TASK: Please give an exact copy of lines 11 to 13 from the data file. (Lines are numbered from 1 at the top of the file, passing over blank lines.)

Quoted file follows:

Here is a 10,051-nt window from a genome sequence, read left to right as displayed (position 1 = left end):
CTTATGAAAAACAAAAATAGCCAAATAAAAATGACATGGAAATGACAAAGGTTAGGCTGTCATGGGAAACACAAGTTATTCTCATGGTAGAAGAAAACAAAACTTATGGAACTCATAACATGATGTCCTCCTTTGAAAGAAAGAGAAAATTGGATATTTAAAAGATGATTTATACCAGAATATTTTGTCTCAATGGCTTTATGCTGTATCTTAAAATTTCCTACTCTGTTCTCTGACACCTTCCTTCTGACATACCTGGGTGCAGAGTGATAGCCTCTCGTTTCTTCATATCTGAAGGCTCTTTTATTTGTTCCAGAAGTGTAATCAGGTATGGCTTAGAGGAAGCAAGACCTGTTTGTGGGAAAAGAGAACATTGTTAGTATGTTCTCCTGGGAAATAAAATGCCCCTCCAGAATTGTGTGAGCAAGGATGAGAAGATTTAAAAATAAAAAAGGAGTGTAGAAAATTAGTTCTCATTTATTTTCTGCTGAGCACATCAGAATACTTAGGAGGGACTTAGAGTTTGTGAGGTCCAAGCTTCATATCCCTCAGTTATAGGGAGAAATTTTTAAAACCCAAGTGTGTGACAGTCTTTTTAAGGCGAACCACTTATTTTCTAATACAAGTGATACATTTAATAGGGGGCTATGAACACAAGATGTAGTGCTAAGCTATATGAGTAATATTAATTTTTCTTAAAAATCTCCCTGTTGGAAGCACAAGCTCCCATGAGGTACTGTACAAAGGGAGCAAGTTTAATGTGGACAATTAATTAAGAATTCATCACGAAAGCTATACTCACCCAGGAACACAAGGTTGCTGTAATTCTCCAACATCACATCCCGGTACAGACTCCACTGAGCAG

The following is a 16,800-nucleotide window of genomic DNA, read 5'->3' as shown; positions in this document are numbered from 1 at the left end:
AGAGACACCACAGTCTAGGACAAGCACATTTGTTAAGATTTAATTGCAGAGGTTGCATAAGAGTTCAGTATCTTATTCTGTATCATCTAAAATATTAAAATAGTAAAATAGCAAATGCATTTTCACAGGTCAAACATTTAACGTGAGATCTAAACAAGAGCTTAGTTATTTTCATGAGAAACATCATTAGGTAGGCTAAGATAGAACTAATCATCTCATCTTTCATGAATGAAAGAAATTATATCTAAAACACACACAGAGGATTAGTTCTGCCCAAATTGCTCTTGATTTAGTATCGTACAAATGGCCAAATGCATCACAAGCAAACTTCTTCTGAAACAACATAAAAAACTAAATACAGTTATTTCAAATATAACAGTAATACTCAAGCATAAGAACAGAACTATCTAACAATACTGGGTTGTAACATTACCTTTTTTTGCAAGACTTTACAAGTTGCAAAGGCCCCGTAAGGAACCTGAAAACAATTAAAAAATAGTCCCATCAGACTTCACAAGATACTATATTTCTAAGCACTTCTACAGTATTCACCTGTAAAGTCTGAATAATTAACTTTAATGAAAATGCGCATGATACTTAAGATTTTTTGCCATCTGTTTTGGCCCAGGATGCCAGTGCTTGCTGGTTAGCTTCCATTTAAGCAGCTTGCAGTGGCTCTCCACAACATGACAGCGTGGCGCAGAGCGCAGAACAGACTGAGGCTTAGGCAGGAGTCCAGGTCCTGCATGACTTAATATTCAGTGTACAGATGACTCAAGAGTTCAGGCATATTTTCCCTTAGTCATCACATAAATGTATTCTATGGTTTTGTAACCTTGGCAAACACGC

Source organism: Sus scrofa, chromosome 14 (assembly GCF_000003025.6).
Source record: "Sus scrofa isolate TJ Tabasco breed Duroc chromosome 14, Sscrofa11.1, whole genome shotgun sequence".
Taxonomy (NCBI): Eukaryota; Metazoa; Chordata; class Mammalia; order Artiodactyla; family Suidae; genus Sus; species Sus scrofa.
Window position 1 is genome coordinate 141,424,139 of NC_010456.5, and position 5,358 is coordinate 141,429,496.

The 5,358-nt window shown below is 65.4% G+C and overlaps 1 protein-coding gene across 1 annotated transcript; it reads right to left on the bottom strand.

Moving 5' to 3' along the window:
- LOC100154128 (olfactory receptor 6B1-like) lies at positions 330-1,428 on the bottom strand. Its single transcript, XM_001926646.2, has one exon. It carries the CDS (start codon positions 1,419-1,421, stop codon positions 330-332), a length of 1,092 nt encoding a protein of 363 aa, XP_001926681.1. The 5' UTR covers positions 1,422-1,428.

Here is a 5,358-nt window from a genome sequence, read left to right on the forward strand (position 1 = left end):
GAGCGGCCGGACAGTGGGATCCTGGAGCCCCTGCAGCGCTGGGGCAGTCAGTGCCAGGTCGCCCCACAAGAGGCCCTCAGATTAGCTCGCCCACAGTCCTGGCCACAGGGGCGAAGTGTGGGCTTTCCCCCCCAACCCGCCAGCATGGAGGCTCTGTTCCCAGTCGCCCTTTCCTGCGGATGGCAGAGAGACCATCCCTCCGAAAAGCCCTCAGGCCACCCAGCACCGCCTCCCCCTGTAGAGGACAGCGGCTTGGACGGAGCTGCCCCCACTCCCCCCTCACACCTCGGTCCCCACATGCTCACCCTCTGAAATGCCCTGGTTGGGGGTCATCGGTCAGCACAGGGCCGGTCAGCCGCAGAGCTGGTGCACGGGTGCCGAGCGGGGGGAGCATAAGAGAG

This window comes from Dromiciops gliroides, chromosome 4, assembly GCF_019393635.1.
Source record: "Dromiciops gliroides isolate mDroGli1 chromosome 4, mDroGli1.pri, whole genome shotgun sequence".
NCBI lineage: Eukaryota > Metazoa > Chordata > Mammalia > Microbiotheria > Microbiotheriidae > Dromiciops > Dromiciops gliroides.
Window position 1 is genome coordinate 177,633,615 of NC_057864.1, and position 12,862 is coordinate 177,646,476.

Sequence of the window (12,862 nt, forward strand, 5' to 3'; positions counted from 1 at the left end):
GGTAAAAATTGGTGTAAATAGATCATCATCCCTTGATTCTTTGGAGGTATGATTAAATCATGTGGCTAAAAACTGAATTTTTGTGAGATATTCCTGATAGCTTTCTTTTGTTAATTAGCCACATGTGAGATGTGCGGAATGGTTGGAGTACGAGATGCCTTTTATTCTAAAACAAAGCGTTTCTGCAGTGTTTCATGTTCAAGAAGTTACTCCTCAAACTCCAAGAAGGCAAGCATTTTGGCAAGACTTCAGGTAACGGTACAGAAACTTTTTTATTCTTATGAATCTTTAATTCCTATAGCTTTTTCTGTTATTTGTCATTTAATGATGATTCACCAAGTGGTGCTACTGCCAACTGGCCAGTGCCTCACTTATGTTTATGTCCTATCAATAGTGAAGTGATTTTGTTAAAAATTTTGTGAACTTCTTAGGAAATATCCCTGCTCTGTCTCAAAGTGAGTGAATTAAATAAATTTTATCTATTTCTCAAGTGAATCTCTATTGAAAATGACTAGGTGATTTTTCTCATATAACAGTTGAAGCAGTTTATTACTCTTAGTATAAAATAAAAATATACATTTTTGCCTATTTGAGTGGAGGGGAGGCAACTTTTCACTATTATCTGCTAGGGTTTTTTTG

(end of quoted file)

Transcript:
- LOC100154128 (olfactory receptor 6B1-like) lies at positions 330-1,428 on the bottom strand. Its single transcript, XM_001926646.2, has one exon. It carries the CDS (start codon positions 1,419-1,421, stop codon positions 330-332), a length of 1,092 nt encoding a protein of 363 aa, XP_001926681.1. The 5' UTR covers positions 1,422-1,428.

Here is a 5,358-nt window from a genome sequence, read left to right on the forward strand (position 1 = left end):
GAGCGGCCGGACAGTGGGATCCTGGAGCCCCTGCAGCGCTGGGGCAGTCAGTGCCAGGTCGCCCCACAAGAGGCCCTCAGATTAGCTCGCCCACAGTCCTGGCCACAGGGGCGAAGTGTGGGCTTTCCCCCCCAACCCGCCAGCATGGAGGCTCTGTTCCCAGTCGCCCTTTCCTGCGGATGGCAGAGAGACCATCCCTCCGAAAAGCCCTCAGGCCACCCAGCACCGCCTCCCCCTGTAGAGGACAGCGGCTTGGACGGAGCTGCCCCCACTCCCCCCTCACACCTCGGTCCCCACATGCTCACCCTCTGAAATGCCCTGGTTGGGGGTCATCGGTCAGCACAGGGCCGGTCAGCCGCAGAGCTGGTGCACGGGTGCCGAGCGGGGGGAGCATAAGAGAG